This little court house was soon succeeded, about 1774, it is believed, by another that would become the most storied structure in the county's history; a frame building, it sat on eight pillars ten feet high, of brick likely kilned nearby, high enough to permit a marketplace underneath, with rock walls three and a half feet high between the pillars. No authentic likeness of either building has survived, though partial sketches have been left by persons who had seen them and fanciful sketches have been drawn from these descriptions.
 
When Mecklenburg's legislators returned for the 1768 session of the Assembly, agitation for the establishment of a new county was renewed and grew more determined. At the same time Tom Polk was pressing for the incorporation of his town, called Charlotte for England's queen. Charlotte, they thought, was a pretty name and euphonious. But, more importantly, naming the new town Charlotte would be a smart move politically. Mecklenburgers even then understood quite well the meaning of the word expediency.
 
Polk won. On November 7, 1768, Charlotte was incorporated and commissioners were empowered and instructed to lay off a hundred acres in one-half-acre lots on which houses should be erected. Already some eighty lots had been taken and on them several houses had been built.
 
But 200 years later to a Mecklenburger interested in obtaining a behind-the-scenes appraisal of those legislative activities of 1768 there must be readily apparent a definite parallel between the doings of legislators then and today. Tom Polk's victory must have resulted from his willingness to engage in political horse-trading, because a month later - on December 5, 1768 - an act was passed providing that on or after "April 10, 1769, the county of Mecklenburg shall be divided into two separate and distinct counties and parishes by a line beginning at Earl Granville's where it crosses the Catawba River; and the said river to the line of the South Carolina line; and that all part of the said county which lies eastward of the said dividing line shall be a distinct county and parish, and shall remain and be called Mecklenburg County and St. Martin's Parish, and all that county lying to the westward of the said dividing line shall be one other distinct county and parish and called Tryon County and St. Thomas' Parish." The act further provided that courts for the new county should be held on the fourth Tuesdays of April, July, October, and January.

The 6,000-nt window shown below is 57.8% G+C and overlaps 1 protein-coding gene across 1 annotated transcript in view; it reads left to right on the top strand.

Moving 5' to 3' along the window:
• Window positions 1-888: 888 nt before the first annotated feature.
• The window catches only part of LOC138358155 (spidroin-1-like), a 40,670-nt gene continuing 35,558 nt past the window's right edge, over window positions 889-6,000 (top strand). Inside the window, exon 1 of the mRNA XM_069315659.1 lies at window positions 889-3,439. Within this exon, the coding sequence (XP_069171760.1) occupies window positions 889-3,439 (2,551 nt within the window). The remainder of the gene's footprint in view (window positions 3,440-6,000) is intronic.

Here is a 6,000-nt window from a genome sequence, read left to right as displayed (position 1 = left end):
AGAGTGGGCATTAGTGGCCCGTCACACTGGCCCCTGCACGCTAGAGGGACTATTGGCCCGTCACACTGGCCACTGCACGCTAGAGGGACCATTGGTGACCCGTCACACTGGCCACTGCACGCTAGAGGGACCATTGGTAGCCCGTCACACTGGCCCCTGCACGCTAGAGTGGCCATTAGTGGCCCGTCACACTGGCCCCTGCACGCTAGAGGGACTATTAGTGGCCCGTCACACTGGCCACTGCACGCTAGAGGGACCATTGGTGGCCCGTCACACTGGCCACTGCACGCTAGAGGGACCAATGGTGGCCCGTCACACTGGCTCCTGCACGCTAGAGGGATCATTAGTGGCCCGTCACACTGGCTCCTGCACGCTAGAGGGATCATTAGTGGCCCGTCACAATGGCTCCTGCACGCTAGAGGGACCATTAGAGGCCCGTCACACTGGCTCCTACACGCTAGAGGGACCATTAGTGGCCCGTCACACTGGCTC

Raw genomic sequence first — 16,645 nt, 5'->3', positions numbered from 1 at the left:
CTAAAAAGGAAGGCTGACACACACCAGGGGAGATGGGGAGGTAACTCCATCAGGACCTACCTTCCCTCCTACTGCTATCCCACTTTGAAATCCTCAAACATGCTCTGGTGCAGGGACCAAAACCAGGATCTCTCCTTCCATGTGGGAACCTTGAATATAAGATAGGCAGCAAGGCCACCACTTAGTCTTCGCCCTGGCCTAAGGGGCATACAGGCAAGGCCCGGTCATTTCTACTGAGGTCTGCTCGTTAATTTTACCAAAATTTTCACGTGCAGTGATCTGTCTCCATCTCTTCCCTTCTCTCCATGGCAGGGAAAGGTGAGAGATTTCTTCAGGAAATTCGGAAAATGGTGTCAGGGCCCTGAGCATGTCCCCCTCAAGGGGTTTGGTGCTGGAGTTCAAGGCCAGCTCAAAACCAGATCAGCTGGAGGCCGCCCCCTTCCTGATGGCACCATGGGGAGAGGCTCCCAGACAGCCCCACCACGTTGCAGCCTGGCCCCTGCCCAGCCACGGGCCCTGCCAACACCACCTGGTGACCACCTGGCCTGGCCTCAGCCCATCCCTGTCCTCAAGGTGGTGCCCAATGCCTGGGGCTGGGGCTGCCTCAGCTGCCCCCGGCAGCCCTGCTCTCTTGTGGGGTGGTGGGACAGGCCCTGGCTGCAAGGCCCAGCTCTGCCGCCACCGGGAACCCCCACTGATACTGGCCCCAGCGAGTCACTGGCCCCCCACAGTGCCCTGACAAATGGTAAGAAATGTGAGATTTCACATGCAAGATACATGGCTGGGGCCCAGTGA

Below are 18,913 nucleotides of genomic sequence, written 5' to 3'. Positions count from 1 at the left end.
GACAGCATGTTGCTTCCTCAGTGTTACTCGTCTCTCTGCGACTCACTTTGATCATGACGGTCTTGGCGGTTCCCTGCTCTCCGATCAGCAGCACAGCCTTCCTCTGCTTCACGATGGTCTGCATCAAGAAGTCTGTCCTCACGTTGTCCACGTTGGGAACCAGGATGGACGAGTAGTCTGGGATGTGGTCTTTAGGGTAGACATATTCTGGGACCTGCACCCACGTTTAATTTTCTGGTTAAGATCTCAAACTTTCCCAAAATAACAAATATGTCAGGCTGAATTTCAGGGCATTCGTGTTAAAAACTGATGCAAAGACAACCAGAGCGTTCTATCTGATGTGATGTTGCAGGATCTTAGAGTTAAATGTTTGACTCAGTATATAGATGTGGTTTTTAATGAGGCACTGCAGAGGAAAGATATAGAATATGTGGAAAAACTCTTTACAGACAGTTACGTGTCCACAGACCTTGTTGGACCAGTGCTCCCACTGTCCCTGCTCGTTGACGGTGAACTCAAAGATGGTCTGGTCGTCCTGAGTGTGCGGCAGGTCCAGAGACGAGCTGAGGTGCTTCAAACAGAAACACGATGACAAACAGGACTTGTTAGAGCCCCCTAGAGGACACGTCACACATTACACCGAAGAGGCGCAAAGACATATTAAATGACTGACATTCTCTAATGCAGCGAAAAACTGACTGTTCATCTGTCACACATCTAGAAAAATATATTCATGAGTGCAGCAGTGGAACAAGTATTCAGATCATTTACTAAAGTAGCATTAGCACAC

But what of the courts for the territory that remained Mecklenburg County?
 
Here, the researcher into colonial history must strongly suspect, the clever Polk collected Mecklenburg's political payoff. Even Governor Tryon may have given his wink toward its accomplishment. In August the Governor had visited Charlotte and in honor of that visit and ostensibly to commemorate it, but more likely to curry His Excellency's favor, the citizens of the village had named the principal street Tryon. The new county west of the Catawba likewise had been named Tryon, at Polk's suggestion, it might be surmised, surely with his approval.
 
But at any rate and however Polk accomplished it, the Assembly decreed that for the next seven years the courts of Mecklenburg should hold their sessions in the newly built court house in Charlotte. It was not until 1774, when the seven-year period had almost expired, that the still determined Tom Polk managed to obtain passage of his bill designating Charlotte as Mecklenburg's county seat. But, practically speaking, "auld Tam," early Mecklenburg's master politician, had won his battle that day in 1768 when he eased his seven-year provision through the legislative mill.
 
There were politicians, too, in those days.